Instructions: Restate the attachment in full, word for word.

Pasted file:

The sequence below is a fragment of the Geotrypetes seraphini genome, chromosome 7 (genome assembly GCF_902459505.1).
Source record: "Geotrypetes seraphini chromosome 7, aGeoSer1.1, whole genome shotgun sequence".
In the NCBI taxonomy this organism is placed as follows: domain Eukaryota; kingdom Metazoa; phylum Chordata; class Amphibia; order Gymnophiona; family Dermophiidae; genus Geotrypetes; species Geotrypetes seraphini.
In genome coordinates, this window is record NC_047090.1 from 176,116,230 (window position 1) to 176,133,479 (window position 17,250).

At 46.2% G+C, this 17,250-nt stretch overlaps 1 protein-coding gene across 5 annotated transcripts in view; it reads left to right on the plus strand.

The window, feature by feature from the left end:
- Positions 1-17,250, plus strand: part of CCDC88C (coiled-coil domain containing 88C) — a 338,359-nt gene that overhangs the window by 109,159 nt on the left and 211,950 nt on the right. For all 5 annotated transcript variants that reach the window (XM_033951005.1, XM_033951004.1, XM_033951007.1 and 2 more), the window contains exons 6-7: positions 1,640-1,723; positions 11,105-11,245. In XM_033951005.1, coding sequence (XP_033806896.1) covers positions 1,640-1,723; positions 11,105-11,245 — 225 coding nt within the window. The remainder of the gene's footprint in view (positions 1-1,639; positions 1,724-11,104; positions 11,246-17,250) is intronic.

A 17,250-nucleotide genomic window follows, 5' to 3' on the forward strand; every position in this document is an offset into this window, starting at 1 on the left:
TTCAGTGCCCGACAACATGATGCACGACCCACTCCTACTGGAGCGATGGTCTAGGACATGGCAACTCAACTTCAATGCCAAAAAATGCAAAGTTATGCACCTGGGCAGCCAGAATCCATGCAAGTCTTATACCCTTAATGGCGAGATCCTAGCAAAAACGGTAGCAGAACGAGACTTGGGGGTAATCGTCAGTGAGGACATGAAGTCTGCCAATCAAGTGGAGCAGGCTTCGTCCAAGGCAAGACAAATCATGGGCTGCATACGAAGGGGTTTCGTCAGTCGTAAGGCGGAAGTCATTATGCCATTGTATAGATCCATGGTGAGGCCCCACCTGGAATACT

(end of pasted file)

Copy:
The sequence below is a fragment of the Geotrypetes seraphini genome, chromosome 7 (genome assembly GCF_902459505.1).
Source record: "Geotrypetes seraphini chromosome 7, aGeoSer1.1, whole genome shotgun sequence".
In the NCBI taxonomy this organism is placed as follows: domain Eukaryota; kingdom Metazoa; phylum Chordata; class Amphibia; order Gymnophiona; family Dermophiidae; genus Geotrypetes; species Geotrypetes seraphini.
In genome coordinates, this window is record NC_047090.1 from 176,116,230 (window position 1) to 176,133,479 (window position 17,250).

At 46.2% G+C, this 17,250-nt stretch overlaps 1 protein-coding gene across 5 annotated transcripts in view; it reads left to right on the plus strand.

The window, feature by feature from the left end:
- Positions 1-17,250, plus strand: part of CCDC88C (coiled-coil domain containing 88C) — a 338,359-nt gene that overhangs the window by 109,159 nt on the left and 211,950 nt on the right. For all 5 annotated transcript variants that reach the window (XM_033951005.1, XM_033951004.1, XM_033951007.1 and 2 more), the window contains exons 6-7: positions 1,640-1,723; positions 11,105-11,245. In XM_033951005.1, coding sequence (XP_033806896.1) covers positions 1,640-1,723; positions 11,105-11,245 — 225 coding nt within the window. The remainder of the gene's footprint in view (positions 1-1,639; positions 1,724-11,104; positions 11,246-17,250) is intronic.

A 17,250-nucleotide genomic window follows, 5' to 3' on the forward strand; every position in this document is an offset into this window, starting at 1 on the left:
TTCAGTGCCCGACAACATGATGCACGACCCACTCCTACTGGAGCGATGGTCTAGGACATGGCAACTCAACTTCAATGCCAAAAAATGCAAAGTTATGCACCTGGGCAGCCAGAATCCATGCAAGTCTTATACCCTTAATGGCGAGATCCTAGCAAAAACGGTAGCAGAACGAGACTTGGGGGTAATCGTCAGTGAGGACATGAAGTCTGCCAATCAAGTGGAGCAGGCTTCGTCCAAGGCAAGACAAATCATGGGCTGCATACGAAGGGGTTTCGTCAGTCGTAAGGCGGAAGTCATTATGCCATTGTATAGATCCATGGTGAGGCCCCACCTGGAATACT